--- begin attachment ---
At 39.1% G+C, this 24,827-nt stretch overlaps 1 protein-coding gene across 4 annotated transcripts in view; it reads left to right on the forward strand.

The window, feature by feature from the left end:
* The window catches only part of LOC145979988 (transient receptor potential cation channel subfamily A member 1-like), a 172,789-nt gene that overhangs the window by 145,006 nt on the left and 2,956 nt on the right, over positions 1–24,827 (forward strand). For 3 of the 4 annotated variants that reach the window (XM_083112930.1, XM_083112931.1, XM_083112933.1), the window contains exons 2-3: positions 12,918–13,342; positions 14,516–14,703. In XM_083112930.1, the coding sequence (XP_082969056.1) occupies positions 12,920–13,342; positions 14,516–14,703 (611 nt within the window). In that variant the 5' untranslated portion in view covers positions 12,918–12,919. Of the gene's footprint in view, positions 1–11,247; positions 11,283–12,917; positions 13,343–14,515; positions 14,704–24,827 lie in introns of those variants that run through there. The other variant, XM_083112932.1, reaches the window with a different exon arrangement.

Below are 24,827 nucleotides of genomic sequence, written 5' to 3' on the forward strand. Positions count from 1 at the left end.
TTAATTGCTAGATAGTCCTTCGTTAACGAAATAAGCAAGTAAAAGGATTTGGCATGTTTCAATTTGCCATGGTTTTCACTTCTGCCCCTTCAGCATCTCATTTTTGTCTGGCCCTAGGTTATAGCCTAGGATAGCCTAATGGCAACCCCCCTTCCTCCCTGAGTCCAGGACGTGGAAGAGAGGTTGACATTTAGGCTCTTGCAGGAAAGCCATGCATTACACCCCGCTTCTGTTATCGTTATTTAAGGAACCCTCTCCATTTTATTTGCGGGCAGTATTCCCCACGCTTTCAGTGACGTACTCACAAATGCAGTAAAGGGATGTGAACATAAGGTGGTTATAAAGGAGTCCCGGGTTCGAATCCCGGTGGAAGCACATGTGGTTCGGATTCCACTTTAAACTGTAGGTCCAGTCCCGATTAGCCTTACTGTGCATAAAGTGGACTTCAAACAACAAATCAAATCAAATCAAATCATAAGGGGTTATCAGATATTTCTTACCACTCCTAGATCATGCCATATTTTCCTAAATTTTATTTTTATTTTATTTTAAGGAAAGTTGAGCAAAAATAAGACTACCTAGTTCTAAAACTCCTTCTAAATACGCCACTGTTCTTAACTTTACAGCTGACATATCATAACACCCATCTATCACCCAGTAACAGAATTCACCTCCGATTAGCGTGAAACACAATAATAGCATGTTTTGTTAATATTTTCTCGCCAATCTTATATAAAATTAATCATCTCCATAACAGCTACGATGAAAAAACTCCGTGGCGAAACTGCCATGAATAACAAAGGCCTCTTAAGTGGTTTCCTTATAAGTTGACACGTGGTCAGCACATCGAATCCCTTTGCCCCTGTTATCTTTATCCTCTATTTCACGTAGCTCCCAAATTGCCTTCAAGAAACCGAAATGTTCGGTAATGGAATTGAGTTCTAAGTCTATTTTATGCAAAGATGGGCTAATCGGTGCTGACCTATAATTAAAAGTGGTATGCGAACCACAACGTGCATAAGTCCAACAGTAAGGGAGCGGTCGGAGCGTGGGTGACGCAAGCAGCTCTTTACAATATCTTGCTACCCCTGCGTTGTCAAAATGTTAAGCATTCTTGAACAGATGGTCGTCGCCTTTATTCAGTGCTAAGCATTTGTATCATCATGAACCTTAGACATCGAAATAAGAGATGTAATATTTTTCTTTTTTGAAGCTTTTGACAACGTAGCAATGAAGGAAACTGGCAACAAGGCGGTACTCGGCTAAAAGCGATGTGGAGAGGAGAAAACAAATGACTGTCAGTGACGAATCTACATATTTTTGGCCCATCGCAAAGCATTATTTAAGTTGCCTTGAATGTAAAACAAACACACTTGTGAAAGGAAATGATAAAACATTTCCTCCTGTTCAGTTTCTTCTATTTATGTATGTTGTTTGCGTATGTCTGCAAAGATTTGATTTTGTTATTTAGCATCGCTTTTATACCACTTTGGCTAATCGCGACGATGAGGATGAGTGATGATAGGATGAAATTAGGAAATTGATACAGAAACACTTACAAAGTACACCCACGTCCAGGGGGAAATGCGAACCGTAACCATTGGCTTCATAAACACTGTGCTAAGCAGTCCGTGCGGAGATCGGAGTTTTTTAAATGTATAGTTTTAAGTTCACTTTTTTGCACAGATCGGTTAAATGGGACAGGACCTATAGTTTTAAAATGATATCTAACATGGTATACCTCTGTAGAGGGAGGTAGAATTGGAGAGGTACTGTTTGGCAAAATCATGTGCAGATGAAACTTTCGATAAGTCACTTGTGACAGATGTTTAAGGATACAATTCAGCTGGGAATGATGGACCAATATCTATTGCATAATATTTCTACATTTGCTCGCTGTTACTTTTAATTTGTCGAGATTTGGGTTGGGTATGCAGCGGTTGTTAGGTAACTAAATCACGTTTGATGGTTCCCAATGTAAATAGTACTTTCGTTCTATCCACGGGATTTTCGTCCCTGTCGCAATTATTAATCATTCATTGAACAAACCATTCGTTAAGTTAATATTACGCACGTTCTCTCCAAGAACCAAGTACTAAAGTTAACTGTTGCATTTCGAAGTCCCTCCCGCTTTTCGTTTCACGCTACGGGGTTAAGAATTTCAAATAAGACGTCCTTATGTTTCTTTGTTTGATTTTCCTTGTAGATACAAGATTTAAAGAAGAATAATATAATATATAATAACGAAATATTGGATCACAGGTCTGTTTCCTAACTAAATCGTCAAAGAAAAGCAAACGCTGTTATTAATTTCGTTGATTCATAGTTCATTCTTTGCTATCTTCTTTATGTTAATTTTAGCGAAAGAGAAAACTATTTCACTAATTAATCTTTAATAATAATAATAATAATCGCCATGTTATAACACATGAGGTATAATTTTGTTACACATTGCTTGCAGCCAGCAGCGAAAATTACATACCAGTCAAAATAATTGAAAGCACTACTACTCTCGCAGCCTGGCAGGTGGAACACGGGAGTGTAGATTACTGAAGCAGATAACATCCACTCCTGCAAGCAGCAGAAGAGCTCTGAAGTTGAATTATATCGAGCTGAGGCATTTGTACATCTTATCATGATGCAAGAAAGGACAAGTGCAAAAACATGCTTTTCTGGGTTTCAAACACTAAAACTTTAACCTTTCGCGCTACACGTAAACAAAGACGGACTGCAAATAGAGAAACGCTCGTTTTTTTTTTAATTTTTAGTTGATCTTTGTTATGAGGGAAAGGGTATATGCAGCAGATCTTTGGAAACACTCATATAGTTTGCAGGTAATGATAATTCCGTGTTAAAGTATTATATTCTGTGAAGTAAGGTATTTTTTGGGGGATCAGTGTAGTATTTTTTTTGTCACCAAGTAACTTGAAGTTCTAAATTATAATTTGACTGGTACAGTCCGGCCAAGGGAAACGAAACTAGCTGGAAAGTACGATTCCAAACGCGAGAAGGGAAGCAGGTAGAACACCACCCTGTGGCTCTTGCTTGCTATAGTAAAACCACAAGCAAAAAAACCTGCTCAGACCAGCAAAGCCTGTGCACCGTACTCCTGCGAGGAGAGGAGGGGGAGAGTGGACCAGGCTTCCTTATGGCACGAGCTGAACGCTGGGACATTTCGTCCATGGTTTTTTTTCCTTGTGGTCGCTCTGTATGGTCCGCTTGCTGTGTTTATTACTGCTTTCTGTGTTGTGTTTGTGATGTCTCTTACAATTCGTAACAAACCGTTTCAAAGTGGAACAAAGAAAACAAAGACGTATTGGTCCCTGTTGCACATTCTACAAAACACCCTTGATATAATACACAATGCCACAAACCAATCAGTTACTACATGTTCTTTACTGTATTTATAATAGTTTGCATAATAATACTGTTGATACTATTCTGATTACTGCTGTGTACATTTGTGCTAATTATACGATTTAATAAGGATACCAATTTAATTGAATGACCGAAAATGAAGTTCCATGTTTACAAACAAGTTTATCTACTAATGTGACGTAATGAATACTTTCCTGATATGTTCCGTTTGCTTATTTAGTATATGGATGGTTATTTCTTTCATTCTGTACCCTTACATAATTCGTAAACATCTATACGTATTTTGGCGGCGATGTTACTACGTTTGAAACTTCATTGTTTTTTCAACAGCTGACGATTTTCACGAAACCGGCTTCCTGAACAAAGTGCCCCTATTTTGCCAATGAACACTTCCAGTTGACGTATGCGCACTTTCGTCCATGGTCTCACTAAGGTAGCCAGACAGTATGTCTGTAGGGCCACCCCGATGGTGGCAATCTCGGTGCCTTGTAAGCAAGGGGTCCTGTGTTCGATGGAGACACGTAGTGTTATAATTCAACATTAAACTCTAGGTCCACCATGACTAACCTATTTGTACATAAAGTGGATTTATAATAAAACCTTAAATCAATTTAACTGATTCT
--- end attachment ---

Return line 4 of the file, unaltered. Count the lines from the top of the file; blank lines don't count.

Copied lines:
Below are 24,827 nucleotides of genomic sequence, written 5' to 3' on the forward strand. Positions count from 1 at the left end.